Before we talk about specifics, I wanted to remind you to keep something in mind. KWL and KDP allow you to control your price in multiple territories. So does a third party distribution platform like Draft2Digital.

If you look at the clause of your KWL contract, as well as the clause of your KDP contract (not to mention the clauses for Nook, Apple, etc), you'll see a very consistent clause or term across all of them.

You cannot have a lower price on any other retailer.

Thus, your pricing in USD, in CAD, etc., must be the same across all retail platforms.

Here's a quick look at the Kobo Writing Life Terms of Service that mentions this:

In SECTION 4 of the contract (as of the Sept 19, 2016 update, which is the one showing in the summer of 2018 as I write this), there is a line that reads:

"The SRP for your eBooks provided to Kobo must be less than or equal to the lowest price provided by you to any third party."

Kobo, like Amazon, and Apple and Barnes and Noble, have a clause that says your price can be higher on other platforms, but it cannot be lower. If it is lower, they reserve the right to manually adjust your price to match the lowest price.

Amazon is, the only company that aggressively pursues this using powerful auto-bots. But the contract you signed means you can't over-price your books on Kobo while making them cheap on Kindle.

If your price is $2.99 USD on Kindle, they, by contract, it should be $2.99 USD on Kobo. Otherwise you are in violation of the contract.

Thus, as I'm talking about different prices and different currencies in this section, keep in mind that you can and should make the same changes across all retailers. (With a few exceptions – Kindle doesn't allow for NZD pricing, whereas KWL and Draft2Digital do)

Price Should Be Active, Not Passive

The first thing to remember about pricing stems from advice I heard from Nathan Maharaj – Senior Director of Merchandising at Kobo – during an industry presentation he gave to publishers.

Nathan said that price is a verb, not a noun. Price is an action that we take, rather than a noun that we define.

He was referring to the importance of experimentation with price, of trying and testing different price points, and of understanding that pricing is a dynamic factor in a book's metadata.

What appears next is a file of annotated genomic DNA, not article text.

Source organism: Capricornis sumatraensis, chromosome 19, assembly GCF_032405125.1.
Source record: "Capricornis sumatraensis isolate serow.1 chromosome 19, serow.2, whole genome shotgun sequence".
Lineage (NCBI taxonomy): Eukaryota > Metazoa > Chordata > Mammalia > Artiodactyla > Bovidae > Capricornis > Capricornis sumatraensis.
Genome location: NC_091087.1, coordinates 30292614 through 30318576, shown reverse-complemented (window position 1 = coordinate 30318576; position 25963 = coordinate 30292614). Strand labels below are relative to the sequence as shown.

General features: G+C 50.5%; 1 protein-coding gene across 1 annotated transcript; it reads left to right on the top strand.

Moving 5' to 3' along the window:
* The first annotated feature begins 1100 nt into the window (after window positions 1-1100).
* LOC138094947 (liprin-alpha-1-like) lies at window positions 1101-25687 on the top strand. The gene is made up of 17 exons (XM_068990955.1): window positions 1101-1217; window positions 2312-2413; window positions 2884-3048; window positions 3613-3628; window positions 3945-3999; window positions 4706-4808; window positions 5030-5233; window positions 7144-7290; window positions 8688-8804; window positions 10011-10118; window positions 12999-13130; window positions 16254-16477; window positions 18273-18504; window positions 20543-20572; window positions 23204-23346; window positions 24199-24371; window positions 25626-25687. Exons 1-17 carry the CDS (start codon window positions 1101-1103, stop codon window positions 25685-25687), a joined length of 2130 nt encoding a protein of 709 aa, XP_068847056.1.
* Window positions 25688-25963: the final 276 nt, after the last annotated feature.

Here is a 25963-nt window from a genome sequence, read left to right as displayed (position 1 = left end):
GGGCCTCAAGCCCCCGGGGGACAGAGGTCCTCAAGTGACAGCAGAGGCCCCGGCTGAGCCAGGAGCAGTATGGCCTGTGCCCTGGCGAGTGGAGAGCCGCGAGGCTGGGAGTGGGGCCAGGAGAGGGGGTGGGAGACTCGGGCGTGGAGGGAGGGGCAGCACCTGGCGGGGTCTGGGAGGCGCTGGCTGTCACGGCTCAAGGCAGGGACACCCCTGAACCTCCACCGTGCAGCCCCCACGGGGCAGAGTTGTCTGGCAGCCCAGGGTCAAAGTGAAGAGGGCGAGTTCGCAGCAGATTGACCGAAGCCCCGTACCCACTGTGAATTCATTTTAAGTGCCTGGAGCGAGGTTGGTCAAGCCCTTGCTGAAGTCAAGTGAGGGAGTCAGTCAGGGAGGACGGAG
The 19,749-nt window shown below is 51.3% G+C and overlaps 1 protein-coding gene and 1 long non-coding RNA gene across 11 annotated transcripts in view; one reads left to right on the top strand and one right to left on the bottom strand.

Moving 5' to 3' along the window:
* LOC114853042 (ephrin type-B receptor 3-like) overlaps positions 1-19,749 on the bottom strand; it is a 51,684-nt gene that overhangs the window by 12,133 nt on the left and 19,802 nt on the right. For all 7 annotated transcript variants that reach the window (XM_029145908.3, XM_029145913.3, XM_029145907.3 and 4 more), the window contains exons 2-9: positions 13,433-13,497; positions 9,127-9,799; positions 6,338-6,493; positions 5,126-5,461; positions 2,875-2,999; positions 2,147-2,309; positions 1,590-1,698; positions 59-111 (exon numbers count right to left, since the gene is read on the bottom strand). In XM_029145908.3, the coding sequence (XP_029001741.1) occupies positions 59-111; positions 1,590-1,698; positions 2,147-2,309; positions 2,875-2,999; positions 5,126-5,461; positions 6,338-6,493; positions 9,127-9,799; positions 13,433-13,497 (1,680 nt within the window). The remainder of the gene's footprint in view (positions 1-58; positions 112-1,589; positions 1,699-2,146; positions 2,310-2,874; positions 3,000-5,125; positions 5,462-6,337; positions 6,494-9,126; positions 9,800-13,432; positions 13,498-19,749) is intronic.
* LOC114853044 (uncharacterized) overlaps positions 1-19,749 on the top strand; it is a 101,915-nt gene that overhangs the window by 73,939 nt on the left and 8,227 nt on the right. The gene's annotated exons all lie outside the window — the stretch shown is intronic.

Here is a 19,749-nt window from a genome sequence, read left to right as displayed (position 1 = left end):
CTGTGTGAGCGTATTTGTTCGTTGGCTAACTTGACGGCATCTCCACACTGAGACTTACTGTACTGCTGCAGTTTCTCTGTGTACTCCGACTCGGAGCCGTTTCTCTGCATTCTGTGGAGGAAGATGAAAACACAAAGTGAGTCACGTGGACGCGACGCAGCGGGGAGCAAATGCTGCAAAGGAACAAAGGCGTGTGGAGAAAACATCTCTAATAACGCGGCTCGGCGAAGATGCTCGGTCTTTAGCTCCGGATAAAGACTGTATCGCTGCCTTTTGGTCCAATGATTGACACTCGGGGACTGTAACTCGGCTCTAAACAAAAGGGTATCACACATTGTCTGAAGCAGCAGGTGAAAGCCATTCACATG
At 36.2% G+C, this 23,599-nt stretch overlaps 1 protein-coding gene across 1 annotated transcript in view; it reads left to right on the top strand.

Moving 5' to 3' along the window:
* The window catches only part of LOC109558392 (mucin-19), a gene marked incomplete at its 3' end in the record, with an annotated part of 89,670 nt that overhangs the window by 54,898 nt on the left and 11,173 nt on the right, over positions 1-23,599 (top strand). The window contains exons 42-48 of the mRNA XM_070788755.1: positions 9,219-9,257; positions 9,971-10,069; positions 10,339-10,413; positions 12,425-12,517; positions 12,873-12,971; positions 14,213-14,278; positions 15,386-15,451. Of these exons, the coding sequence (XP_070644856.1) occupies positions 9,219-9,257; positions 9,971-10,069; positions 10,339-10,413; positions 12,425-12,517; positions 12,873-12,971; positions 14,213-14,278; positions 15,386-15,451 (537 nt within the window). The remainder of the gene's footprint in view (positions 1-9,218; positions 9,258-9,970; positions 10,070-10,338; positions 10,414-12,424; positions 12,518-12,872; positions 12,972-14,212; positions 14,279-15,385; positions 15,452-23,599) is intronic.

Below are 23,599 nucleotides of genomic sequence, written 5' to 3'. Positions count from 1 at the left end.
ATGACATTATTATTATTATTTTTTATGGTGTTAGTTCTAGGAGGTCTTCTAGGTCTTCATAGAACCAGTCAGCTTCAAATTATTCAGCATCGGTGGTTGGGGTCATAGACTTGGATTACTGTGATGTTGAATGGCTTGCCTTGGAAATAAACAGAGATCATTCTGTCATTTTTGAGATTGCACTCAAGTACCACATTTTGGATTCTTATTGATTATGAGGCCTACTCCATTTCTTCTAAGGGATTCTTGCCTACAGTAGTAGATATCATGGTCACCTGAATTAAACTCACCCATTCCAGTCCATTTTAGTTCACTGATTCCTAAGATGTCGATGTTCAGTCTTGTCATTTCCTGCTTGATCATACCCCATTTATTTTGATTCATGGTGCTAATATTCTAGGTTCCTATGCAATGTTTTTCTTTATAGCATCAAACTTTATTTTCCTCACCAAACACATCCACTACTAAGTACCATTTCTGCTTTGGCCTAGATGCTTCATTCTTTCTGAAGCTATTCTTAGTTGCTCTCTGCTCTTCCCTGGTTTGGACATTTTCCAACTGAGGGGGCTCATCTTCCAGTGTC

Price is something that needs to be done strategically, not willy-nilly.

Authors and publishers put a great deal of effort into their book's cover design as well as into their synopsis or blurb in order to maximize the appeal to their target readers. But they need to put as much care and consideration into the price point that they choose.

Nathan went on to suggest the following three things that were important considerations when setting a price.

Price Deliberately: Make sure that you have a plan related to your price and be prepared to measure the results of that plan.

Price Responsively: Pay attention to the market and be prepared to react to changes as the market evolves.

Price Often: Considering both the market changes as well as your pricing plans, remember that price isn't something you set and forget. You can change it.

The three points above aren't meant to suggest that you should be going in and changing your pricing every day. It is meant to help you reflect upon and consider the following when you think about price.

Think about what your regular price should be, based upon considerations like genre and country. But then also consider if you want to have a different launch price strategy, and for what purpose? Will you have a different front-list price and back-list price? Think about newly released digital movies that are priced really high, then, over time, how the price drops significantly. Yes, this is based on a physical distribution world, but consumers are used to that happening across other product lines. A new phone or new game system is priced higher when first released (unless there is a temporary, "buy-now" launch price to entice new consumers), and then the price typically slides down over time as it becomes a backlist product and newer products are now available. But, of course, that's one methodology. Perhaps your own pricing strategy involves very specific price points based on the number in a series you have, to create a funnel for readers.